Pixel Tracker

Monday, December 10 , 2018, 2:12 am | Fair 51º


Gerald Carpenter: Dudamel Conducts Schubert, Mahler at Granada

Since the Community Arts-Music Association (CAMA) was founded for the express purpose of bringing the Los Angeles Philharmonic to Santa Barbara for a concert, it is not surprising every CAMA season includes at least one, and sometimes two, concerts by that orchestra, usually, as this year, the last one.

The LA Phil, under conductor Gustavo Dudamel, will play this year's concert at 4 p.m. Sunday, May 7, in the Granada Theatre, 1214 State St. Mezzo-soprano Michelle DeYoung will be the guest soloist.

The charming, slightly eccentric, program consists of Franz Schubert's Symphony No.1 in D-Major, D.82 (1813); Gustav Mahler's Lieder eines Fahrenden Gesellen/Songs of a Wayfarer (1885); and Schubert's Symphony No.2 in B♭-Major, D.125 (1815).

Among many other considerations, we note that these are all three the works of youth. Schubert was still in his teens when he wrote the symphonies, and Mahler was only 25 when he published the songs. Yet each had already found his unique voice.

It is easy to patronize Schubert for his (alleged) technical naïvité. I leave it to scholars to point out the flaws in his musical  logic.

I'd be willing to bet, however, that there were at least a dozen composers among his contemporaries who would have been delirious to sign their names to these symphonies. Most would have gone their whole lives without producing anything so fresh, joyful, and downright pleasing.

Das Klagende Lied, which Mahler began in his teens and finished when he was 20, has a fair claim to being considered Mahler's first major work. With its uncanny anticipation of the "Resurrection" Symphony, the cantata is proof positive that Mahler was Mahler from the beginning.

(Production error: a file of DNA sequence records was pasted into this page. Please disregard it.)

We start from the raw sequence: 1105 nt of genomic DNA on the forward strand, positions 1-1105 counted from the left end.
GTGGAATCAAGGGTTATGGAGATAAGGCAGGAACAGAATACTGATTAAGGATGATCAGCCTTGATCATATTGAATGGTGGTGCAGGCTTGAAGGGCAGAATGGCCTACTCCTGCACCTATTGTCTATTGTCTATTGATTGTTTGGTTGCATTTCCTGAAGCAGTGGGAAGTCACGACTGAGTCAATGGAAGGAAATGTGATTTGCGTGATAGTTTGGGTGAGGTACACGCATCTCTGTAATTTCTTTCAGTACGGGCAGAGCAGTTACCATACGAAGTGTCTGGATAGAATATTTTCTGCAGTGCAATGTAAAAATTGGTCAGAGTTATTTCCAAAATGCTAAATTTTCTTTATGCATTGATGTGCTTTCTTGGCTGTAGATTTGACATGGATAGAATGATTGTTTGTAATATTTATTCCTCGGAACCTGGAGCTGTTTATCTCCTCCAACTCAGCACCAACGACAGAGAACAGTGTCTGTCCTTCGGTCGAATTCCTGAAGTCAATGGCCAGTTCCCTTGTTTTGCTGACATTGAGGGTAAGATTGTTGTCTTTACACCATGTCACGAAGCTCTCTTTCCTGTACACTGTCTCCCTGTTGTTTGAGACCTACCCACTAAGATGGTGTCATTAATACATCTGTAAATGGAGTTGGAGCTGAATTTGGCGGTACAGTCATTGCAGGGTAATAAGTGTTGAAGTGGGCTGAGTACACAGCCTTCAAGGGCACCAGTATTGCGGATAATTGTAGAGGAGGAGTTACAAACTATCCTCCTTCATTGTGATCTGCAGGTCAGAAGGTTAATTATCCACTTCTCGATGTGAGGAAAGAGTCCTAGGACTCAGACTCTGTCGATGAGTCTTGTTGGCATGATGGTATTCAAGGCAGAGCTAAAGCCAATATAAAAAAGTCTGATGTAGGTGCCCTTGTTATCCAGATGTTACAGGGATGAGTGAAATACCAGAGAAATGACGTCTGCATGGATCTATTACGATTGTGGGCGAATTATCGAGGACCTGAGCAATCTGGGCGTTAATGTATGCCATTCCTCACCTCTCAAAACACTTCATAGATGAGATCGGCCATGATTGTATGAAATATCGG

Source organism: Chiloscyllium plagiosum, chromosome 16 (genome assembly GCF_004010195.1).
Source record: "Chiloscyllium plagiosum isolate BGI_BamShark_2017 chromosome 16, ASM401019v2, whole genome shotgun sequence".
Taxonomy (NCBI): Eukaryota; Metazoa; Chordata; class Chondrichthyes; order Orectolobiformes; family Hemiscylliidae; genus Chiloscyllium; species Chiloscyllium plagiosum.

The four Wayfarer songs, published five years later, are nevertheless where we all tend to start the Mahler clock. They are as beautiful and heartbreaking as any songs he ever wrote, and the last one, Die zwei blauen Augen von meinem Schatz, is my personal favorite of all his lieder.

Single tickets to this concert start at $39 and go up to $119, with special rates for seniors, students and groups. Discounted student tickets are available for $10 with valid student ID. Single tickets are available from the Granada Box Office, 1214 State St., by phone at 899-2222 or online at www.granadasb.org.

— Gerald Carpenter covers the arts as a Noozhawk contributing writer. He can be reached at [email protected]. The opinions expressed are his own.

Support Noozhawk Today

You are an important ally in our mission to deliver clear, objective, high-quality professional news reporting for Santa Barbara, Goleta and the rest of Santa Barbara County. Join the Hawks Club today to help keep Noozhawk soaring.

We offer four membership levels: $5 a month, $10 a month, $25 a month or $1 a week. Payments can be made using a credit card, Apple Pay or Google Pay, or click here for information on recurring credit-card payments and a mailing address for checks.

Thank you for your vital support.

Become a Noozhawk Supporter

First name
Last name
Select your monthly membership
Or choose an annual membership

Payment Information

Membership Subscription

You are enrolling in . Thank you for joining the Hawks Club.

Payment Method

Pay by Credit Card:

Mastercard, Visa, American Express, Discover
One click only, please!

Pay with Apple Pay or Google Pay:

Noozhawk partners with Stripe to provide secure invoicing and payments processing.
You may cancel your membership at any time by sending an email to .(JavaScript must be enabled to view this email address).

  • Ask
  • Vote
  • Investigate
  • Answer

Noozhawk Asks: What’s Your Question?

Welcome to Noozhawk Asks, a new feature in which you ask the questions, you help decide what Noozhawk investigates, and you work with us to find the answers.

Here’s how it works: You share your questions with us in the nearby box. In some cases, we may work with you to find the answers. In others, we may ask you to vote on your top choices to help us narrow the scope. And we’ll be regularly asking you for your feedback on a specific issue or topic.

We also expect to work together with the reader who asked the winning questions to find the answer together. Noozhawk’s objective is to come at questions from a place of curiosity and openness, and we believe a transparent collaboration is the key to achieve it.

The results of our investigation will be published here in this Noozhawk Asks section. Once or twice a month, we plan to do a review of what was asked and answered.

Thanks for asking!

Click Here to Get Started >

Reader Comments

Noozhawk is no longer accepting reader comments on our articles. Click here for the announcement. Readers are instead invited to submit letters to the editor by emailing them to [email protected]. Please provide your full name and community, as well as contact information for verification purposes only.